Biotops above the upper limit of the forest
They consist of stands of original and dwarfed pines, mountain and subalpine meadows, which originated during Wallachian colonization. Rare are islets – enclaves of natural alpine vegetation with the occurrence of several remains of ice age and arctic-alpine species. They are inhabited by animals able to withstand extreme conditions such as intense radiation, low temperatures and limited amount of food. The biotopes of dwarfed pines and mountain meadows are depicted in two separate dioramas.

Cultural steppe
It represents a man-made forest-free formation in the Turčianska basin, which consists of a mosaic of fields, meadows, pastures and settlements. Due to its character it partly reminds the conditions of the original steppes, so these places are inhabited by many steppe organisms. The diorama of meadows and pastures captures various plant communities based on soil moisture change.

Human settlements
In the diorama of human settlements, the problem of so-called synanthropic organisms is outlined, which has adapted to life in the vicinity of man. With human activity is also related the problem to the spread of invasive plants and animals that force out our native species.

Wetlands
Wetlands are the most endangered habitats type, and at the same time they host specific, very diverse and extremely rare communities. The first diorama presents a rare biotope of a travertine spring area with a mountain sttream. Diorama of flowing water represents the river Turiec with its original and unique character. Still water habitats are characterized by a rich occurrence of waterfowl and other animal species. A specific habitat is a rare, more than 10,000-year-old peat-bog of the high-bog type, which only occurs in Turiec on the ridge of Martinské hole.

Kmetianum exposition

The history and mission of the Slovak National Museum through the most precious and the most intriguing museum – a collection object – is presented by the Kmetianum exposition. A representative selection from all scientific fields, which represents the treasury of the collection, tells more than one hundred and twenty years of the history of the Slovak National Museum, as well as the stories of the personalities who formed it.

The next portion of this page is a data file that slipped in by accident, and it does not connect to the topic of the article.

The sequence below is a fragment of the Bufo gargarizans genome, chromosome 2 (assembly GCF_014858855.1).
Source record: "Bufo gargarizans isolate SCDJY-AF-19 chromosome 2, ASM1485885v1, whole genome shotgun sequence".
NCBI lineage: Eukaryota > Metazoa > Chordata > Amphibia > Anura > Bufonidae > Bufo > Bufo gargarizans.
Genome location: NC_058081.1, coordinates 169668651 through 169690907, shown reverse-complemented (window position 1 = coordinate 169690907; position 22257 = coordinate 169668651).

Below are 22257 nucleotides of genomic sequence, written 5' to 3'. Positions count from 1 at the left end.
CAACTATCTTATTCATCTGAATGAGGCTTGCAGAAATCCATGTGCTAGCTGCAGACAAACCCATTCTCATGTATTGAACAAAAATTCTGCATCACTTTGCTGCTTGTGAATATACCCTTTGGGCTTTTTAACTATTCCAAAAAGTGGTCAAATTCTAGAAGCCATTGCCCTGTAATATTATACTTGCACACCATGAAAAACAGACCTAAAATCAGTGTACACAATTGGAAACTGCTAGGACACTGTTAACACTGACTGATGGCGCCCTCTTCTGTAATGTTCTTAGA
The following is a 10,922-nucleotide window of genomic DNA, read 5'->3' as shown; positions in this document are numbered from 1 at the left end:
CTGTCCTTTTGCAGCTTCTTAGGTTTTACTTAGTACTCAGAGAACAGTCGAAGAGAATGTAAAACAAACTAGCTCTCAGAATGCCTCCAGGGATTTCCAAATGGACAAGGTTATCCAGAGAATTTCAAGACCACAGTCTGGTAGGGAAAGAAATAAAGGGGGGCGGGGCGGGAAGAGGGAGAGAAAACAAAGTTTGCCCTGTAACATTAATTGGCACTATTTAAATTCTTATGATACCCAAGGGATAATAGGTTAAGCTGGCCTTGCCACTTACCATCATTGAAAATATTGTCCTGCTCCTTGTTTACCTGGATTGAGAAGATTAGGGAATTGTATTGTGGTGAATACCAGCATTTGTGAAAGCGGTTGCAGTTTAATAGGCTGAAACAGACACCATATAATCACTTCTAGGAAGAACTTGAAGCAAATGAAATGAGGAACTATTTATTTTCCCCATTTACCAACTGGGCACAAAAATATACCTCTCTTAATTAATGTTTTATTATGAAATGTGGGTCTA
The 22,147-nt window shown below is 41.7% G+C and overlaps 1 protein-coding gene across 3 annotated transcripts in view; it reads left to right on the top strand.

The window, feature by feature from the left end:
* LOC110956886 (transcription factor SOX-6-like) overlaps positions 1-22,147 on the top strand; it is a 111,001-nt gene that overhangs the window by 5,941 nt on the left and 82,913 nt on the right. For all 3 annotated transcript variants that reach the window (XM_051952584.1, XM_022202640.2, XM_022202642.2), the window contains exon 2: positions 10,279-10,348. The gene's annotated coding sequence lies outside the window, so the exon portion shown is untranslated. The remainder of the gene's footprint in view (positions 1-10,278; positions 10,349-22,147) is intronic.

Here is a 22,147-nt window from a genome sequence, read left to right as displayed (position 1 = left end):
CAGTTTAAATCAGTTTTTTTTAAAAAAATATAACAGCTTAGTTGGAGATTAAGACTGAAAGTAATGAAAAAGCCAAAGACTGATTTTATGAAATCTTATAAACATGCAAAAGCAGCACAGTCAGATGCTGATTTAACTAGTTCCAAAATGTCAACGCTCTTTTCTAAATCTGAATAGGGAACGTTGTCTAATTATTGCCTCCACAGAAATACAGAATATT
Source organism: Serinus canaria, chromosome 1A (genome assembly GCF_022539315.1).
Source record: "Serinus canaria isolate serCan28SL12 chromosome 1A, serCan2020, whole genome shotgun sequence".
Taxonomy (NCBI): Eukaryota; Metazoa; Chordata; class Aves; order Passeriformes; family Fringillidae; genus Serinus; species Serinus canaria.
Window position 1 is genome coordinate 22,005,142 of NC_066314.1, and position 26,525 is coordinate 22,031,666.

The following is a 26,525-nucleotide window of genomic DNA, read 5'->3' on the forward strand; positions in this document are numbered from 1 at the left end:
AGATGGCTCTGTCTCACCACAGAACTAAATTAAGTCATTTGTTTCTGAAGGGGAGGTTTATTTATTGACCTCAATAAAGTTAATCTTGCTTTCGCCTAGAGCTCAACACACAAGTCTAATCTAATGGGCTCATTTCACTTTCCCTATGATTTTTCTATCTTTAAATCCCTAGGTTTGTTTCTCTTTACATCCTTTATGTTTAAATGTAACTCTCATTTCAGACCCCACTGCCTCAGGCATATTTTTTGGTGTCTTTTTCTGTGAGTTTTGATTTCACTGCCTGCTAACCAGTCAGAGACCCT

In memory of the most important person – Andrej Kmeť, the founder and the first chairman of the Museum Slovak Society, already in the 1930s a natural science exposition bearing his name was to be created.

However, the original natural science exposition Nature of Turiec (1979) and the exposition Kmetianum (1998) at the Andrej Kmeť Museum became a partial fulfillment of this idea.These efforts were finally fulfilled in the new exhibitions available in 2017.

The first building of the Slovak National Museum was built in Martin on the initiative of the Museum Slovak Society. The foundation stone was ceremonially laid on August 8th, 1906 in the presence of the first MSS chairman Andrej Kmeť. The construction was carried out by the company Palkovič – Hlavaj – Uličný, designed by architect Milan Michal Harminc. It was financially covered by the Museum Slovak Society, while nearly half of the costs were covered by public collection. After the construction (1907), were made available to the public in 1908 on an area of 780 m2, the first nationwide historical, archaeological, numismatic, paleontological, mineralogical, botanical and zoological exhibitions, including an extensive picture gallery and library.

During its long and turbulent history, the building has undergone several changes, including changes in the purpose of use and the owner. In 1948 it became the property of the state, which in 1964 created here the Turčianske museum of Andrej Kmeť. In 1995 it was declared a national cultural monument, since 1996 it has been a part of the Slovak National Museum again.


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Where to find us?

Andrej Kmet Museum (Múzeum Andreja Kmeťa)
A. Kmeťa 20
Martin, Slovakia

e-mail: andrej.bendik@snm.sk